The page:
Hillary vs. Bernie: Obama Isn’t Getting Involved

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President Obama has officially announced that he will not be endorsing a candidate in the increasingly contentious Democratic primary between Secretary of State Hillary Clinton and Senator Bernie Sanders. This comes after some speculation that a recent op-ed written by Obama about gun control was essentially criticism of Bernie Sanders, but this morning on “Meet the Press,” Obama’s White House Chief of Staff Denis McDonough made it clear that no endorsement was intended, and Obama does not plan on endorsing a candidate in the primary.

McDonough referenced the fact that Obama’s actions come with plenty of precedent, stating: “We’ll do exactly what has been done in the past.” He also added that no matter who the nominee ends up being, he will be “out there” campaigning. According to Fox News this is pretty traditional behavior:

George W. Bush didn’t endorse his party’s nominee in 2008 until March 5, by which point Sen. John McCain, R-Ariz., had just about locked up the bid. Ronald Reagan didn’t endorse his sitting Vice President, George H. W. Bush, as the Republican nominee until May 1988. Reagan said he wanted to wait until the outcome of the nomination race was clear.

McDonough’s statement came after Obama published an op-ed in the New York Times late last week where he stated: “I will not campaign for, vote for or support any candidate, even in my own party, who does not support common-sense gun reform.”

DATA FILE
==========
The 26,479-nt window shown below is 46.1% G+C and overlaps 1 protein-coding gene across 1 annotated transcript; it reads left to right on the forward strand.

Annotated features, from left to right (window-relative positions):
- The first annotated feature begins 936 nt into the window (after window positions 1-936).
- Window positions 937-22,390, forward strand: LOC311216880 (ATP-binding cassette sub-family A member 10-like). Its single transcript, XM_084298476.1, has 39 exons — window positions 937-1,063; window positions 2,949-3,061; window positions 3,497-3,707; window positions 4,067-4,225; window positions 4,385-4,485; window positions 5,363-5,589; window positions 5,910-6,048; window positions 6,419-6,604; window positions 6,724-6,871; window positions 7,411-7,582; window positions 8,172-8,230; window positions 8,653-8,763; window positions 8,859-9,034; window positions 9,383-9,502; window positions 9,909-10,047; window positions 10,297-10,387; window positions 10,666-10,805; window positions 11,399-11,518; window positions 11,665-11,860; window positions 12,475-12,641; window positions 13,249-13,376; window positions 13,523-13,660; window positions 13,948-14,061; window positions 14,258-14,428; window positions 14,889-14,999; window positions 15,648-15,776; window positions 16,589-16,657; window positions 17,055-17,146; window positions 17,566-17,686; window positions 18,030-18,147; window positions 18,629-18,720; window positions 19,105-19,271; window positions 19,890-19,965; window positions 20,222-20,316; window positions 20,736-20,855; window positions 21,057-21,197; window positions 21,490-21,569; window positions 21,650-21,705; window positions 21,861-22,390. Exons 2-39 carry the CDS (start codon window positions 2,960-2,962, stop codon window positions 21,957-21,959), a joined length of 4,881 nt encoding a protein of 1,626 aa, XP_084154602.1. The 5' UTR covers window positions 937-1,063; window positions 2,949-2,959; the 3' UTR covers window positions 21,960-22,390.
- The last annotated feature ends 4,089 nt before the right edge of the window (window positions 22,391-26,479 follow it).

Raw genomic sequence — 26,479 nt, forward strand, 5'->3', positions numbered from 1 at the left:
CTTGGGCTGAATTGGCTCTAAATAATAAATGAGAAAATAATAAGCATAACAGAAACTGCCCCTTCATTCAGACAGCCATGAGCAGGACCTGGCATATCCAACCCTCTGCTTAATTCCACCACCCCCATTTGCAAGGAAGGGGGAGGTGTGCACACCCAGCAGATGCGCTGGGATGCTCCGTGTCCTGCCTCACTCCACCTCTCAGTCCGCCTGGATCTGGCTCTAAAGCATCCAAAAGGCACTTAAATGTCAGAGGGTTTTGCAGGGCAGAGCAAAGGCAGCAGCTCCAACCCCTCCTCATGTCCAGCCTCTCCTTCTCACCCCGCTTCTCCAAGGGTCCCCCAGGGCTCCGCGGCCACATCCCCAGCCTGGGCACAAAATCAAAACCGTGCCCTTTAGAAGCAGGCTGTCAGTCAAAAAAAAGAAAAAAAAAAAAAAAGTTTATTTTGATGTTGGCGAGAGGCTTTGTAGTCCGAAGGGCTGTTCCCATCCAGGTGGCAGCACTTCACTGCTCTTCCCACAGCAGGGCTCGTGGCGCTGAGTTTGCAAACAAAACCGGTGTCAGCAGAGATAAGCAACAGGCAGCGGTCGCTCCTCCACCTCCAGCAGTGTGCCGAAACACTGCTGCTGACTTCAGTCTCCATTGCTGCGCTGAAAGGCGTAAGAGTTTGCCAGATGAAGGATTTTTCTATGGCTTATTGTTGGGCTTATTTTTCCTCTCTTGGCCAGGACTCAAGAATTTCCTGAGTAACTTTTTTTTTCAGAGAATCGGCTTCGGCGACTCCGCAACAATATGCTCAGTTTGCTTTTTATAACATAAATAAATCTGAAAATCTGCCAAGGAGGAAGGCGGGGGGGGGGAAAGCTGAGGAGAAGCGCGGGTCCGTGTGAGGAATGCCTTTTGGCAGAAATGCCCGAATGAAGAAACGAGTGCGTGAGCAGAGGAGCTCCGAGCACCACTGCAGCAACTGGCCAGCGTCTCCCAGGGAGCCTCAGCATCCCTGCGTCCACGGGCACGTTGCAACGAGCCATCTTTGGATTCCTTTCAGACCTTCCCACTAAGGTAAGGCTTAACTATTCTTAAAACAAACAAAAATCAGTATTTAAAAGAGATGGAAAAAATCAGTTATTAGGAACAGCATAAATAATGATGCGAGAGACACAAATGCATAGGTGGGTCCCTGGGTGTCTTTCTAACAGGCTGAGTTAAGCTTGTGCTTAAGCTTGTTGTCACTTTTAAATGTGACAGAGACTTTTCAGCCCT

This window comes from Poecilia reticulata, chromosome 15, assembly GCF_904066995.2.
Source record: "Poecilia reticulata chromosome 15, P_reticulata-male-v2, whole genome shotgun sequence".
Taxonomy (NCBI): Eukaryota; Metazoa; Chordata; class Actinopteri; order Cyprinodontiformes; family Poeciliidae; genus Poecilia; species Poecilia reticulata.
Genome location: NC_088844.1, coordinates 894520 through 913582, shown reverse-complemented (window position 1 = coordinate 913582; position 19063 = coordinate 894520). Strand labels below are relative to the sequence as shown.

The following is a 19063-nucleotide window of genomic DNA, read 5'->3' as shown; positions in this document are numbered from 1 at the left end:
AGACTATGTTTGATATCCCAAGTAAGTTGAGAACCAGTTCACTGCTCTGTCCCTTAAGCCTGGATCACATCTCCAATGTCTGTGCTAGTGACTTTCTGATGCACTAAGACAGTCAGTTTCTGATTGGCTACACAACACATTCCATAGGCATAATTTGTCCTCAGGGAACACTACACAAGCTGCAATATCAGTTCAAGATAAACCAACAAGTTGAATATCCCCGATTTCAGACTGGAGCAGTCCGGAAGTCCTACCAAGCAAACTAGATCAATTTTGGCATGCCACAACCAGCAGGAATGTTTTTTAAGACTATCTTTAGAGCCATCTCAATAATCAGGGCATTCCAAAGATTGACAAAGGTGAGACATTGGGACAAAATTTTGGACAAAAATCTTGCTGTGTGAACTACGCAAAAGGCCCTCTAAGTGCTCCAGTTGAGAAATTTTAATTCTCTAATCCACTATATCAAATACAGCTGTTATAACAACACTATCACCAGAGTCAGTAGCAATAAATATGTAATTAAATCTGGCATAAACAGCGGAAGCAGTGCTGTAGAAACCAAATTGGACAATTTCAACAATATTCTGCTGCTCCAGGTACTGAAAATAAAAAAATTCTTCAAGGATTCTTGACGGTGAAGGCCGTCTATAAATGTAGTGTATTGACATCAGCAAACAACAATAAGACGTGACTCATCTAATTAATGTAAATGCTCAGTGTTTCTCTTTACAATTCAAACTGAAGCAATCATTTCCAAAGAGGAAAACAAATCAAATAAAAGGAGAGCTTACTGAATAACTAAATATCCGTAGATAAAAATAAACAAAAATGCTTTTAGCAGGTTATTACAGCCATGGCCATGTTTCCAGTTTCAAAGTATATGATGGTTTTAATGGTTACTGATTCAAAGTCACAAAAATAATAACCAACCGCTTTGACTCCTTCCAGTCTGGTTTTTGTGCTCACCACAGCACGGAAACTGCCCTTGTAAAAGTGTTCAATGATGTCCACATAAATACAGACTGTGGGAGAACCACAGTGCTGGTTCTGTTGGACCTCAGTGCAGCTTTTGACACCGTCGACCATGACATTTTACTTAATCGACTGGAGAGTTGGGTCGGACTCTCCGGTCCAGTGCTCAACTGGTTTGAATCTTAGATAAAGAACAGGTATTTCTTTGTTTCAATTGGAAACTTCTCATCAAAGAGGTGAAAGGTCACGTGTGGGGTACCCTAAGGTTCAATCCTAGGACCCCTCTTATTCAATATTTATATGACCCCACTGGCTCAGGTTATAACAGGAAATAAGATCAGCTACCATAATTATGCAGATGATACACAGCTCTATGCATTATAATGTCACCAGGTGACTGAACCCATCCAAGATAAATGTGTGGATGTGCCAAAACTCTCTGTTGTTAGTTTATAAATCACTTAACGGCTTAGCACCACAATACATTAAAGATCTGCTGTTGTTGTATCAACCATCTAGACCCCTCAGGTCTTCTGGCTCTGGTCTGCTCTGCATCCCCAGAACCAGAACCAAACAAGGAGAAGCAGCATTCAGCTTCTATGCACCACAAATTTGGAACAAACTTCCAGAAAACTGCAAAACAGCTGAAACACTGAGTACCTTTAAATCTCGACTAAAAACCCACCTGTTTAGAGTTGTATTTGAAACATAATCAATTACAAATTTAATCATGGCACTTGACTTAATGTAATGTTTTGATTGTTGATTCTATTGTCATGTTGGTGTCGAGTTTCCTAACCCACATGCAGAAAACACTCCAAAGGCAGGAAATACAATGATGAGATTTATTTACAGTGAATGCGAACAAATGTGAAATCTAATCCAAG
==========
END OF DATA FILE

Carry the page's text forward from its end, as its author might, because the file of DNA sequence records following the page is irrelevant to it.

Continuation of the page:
Some viewed this as an attack on Bernie Sanders, who hasn’t taken as hardline a stance on gun control as Hillary Clinton throughout his career in the Senate. A point of particular contention has been that he supported a 2005 law that would give gun manufacturers legal immunity in instances where their guns are used to commit crimes.

However, Obama’s press secretary, Josh Earnest, indicated that the quote in Obama’s op-ed wasn’t any sort of reference to Sanders, saying:

The President was quite intentional about raising this issue as it relates to gun manufacturers, but that was not any sort of secret or subtle signal to demonstrate a preference in the presidential primary.

Earnest also pointed out that Obama wasn’t “intimately familiar” with Sanders’ voting record. So, while it isn’t surprising that Obama isn’t endorsing any candidate until the primaries are over, in this case it appeared that a repeat was necessary.

Anneliese Mahoney
Anneliese Mahoney is Managing Editor at Law Street and a Connecticut transplant to Washington D.C. She has a Bachelor’s degree in International Affairs from the George Washington University, and a passion for law, politics, and social issues. Contact Anneliese at amahoney@LawStreetMedia.com.



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